The Antichrist and the "trewe men": Lollard apocalypticism in late medieval and Early Modern England.
AuthorBostick, Curtis Van.
Committee ChairOberman, Heiko A.
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PublisherThe University of Arizona.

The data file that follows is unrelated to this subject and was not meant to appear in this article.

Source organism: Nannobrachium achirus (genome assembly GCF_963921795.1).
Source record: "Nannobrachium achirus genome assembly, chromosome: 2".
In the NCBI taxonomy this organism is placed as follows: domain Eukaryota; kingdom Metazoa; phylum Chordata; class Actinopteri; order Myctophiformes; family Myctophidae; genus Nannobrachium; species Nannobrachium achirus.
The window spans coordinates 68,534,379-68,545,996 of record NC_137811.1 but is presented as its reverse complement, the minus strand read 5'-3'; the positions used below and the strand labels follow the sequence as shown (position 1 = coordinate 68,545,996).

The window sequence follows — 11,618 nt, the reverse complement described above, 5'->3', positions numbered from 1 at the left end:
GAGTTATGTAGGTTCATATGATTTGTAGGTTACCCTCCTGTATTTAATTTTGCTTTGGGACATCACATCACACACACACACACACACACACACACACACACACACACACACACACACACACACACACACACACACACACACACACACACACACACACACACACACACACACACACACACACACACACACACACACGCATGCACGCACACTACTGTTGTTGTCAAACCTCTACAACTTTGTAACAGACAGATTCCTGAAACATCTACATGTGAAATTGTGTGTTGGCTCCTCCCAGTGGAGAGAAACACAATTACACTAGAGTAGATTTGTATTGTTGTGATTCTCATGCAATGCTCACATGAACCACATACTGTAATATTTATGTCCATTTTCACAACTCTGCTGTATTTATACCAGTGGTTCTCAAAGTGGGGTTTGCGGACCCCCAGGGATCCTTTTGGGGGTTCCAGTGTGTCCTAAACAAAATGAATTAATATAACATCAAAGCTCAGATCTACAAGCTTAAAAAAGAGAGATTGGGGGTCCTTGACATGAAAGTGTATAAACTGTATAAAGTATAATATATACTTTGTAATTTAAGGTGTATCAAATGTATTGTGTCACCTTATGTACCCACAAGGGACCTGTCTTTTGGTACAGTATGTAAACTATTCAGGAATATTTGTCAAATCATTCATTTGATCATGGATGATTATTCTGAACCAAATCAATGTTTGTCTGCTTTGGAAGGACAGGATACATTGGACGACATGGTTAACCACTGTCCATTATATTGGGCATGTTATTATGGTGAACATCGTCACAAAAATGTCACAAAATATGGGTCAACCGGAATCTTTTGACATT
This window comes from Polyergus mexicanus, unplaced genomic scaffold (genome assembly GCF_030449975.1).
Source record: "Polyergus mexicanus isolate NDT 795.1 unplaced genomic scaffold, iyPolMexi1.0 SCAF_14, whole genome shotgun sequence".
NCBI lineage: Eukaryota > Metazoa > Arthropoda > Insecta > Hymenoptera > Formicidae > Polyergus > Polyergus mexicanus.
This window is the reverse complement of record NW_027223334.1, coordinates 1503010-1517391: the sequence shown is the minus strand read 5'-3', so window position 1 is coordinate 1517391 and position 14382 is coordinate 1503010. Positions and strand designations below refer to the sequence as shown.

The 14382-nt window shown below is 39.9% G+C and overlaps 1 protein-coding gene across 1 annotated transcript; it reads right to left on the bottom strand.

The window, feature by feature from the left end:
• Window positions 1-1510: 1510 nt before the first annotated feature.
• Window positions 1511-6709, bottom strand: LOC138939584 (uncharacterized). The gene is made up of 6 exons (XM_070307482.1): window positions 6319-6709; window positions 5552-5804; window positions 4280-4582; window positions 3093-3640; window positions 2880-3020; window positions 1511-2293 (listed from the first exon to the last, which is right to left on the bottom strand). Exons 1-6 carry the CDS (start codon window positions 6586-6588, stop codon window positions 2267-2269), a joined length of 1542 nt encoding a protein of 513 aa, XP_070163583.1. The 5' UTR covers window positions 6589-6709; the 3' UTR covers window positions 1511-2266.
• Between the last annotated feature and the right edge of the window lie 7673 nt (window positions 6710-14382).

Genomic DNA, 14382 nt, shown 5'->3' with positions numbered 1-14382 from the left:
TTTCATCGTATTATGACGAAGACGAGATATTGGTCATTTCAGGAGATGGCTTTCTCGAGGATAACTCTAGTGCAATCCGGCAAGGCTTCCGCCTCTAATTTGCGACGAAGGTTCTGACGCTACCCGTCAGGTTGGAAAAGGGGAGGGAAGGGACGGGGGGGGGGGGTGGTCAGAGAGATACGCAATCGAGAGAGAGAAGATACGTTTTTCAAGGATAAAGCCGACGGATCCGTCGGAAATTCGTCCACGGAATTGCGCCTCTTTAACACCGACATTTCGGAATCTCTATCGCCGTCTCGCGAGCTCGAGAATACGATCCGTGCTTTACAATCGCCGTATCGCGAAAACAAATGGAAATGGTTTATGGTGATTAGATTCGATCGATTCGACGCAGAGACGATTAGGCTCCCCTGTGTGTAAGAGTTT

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AbstractThe outpouring of apocalyptic thought in the late sixteenth- and seventeenth-centuries in England has been acknowledged, the sources of these ideas have not been explored sufficiently. The aim of this study is to redress that imbalance by showing the pervasiveness of fear aroused by the Antichrist and the sense of imminent judgment that affected mentalities of the Later Middle Ages and Reformation. Particularly in the case of the Lollards, one finds a heightened sense of the impending "Day of the Lord" because they perceived that the principal foe of Christ, the horrific Antichrist, had seized the Holy See of the established church; hence, Christ must soon appear to vanquish his enemy. The identification of the papacy as the dreaded Antichrist was more than a rhetorical ploy used by the Lollards to cast aspersions on their opponent. They corroborated the historical record of the papacy's rise to power with the absolute standard of the 'law of Christ'. Biblical prophecies of the Antichrist's tactics were confirmed by their experiences before episcopal commissions--at times concluded by death at the stake. In homes and in secret gathering places, they communicated the revolutionary vision that the Antichrist was a 'corporate' entity, not a super-human megalomaniac nor a mere symbol of evil; indeed, the 'Abomination of Desolation' reigned from within the church. Denouncing the Roman church as the " sinagogue of Satan", they resisted the hegemonic control stealthily acquired by the Antichrist, propagated through church law and papal accretions of dogma. They exposed the machinations of the Beast attempting to gain absolute control over secular authorities as well. Thus, the Lollards abrogated the authority claimed by the medieval church as they formed their own concept of church and community. A reform movement, initiated from the 'ivory tower' of Oxford University, penetrated into the fields, villages and towns of late medieval and Reformation England. The measure of its impact is reflected in the concerted effort of church and crown to eradicate Lollardy and in its legacy--that harried Elizabeth I, while it motivated Oliver Cromwell.